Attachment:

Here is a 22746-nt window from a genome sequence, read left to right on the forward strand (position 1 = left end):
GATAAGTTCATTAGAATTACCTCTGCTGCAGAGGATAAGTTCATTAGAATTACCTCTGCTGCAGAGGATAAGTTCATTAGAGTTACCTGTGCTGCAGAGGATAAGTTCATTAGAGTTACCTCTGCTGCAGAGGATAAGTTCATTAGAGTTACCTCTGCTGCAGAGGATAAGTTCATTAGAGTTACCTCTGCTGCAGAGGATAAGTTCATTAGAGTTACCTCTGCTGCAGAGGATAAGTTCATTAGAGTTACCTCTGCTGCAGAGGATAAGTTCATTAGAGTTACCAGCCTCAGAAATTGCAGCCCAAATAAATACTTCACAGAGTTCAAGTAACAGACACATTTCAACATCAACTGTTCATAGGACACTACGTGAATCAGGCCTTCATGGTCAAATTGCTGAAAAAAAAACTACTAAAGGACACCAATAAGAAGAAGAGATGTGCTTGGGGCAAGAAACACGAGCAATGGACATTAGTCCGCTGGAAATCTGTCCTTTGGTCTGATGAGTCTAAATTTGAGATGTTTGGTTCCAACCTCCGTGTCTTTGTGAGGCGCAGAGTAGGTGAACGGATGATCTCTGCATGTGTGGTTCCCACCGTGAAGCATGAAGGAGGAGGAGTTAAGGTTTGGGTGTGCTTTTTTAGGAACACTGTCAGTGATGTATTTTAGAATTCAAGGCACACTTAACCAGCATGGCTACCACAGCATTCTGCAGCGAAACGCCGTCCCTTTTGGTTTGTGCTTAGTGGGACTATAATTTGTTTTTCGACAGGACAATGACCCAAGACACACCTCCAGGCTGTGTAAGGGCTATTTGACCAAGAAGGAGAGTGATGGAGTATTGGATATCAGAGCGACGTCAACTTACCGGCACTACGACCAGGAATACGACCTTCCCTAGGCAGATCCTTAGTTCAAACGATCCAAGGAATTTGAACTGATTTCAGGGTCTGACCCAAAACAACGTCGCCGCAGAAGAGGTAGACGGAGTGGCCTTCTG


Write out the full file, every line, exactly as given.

Here is a 22746-nt window from a genome sequence, read left to right on the forward strand (position 1 = left end):
GATAAGTTCATTAGAATTACCTCTGCTGCAGAGGATAAGTTCATTAGAATTACCTCTGCTGCAGAGGATAAGTTCATTAGAGTTACCTGTGCTGCAGAGGATAAGTTCATTAGAGTTACCTCTGCTGCAGAGGATAAGTTCATTAGAGTTACCTCTGCTGCAGAGGATAAGTTCATTAGAGTTACCTCTGCTGCAGAGGATAAGTTCATTAGAGTTACCTCTGCTGCAGAGGATAAGTTCATTAGAGTTACCTCTGCTGCAGAGGATAAGTTCATTAGAGTTACCAGCCTCAGAAATTGCAGCCCAAATAAATACTTCACAGAGTTCAAGTAACAGACACATTTCAACATCAACTGTTCATAGGACACTACGTGAATCAGGCCTTCATGGTCAAATTGCTGAAAAAAAAACTACTAAAGGACACCAATAAGAAGAAGAGATGTGCTTGGGGCAAGAAACACGAGCAATGGACATTAGTCCGCTGGAAATCTGTCCTTTGGTCTGATGAGTCTAAATTTGAGATGTTTGGTTCCAACCTCCGTGTCTTTGTGAGGCGCAGAGTAGGTGAACGGATGATCTCTGCATGTGTGGTTCCCACCGTGAAGCATGAAGGAGGAGGAGTTAAGGTTTGGGTGTGCTTTTTTAGGAACACTGTCAGTGATGTATTTTAGAATTCAAGGCACACTTAACCAGCATGGCTACCACAGCATTCTGCAGCGAAACGCCGTCCCTTTTGGTTTGTGCTTAGTGGGACTATAATTTGTTTTTCGACAGGACAATGACCCAAGACACACCTCCAGGCTGTGTAAGGGCTATTTGACCAAGAAGGAGAGTGATGGAGTATTGGATATCAGAGCGACGTCAACTTACCGGCACTACGACCAGGAATACGACCTTCCCTAGGCAGATCCTTAGTTCAAACGATCCAAGGAATTTGAACTGATTTCAGGGTCTGACCCAAAACAACGTCGCCGCAGAAGAGGTAGACGGAGTGGCCTTCTG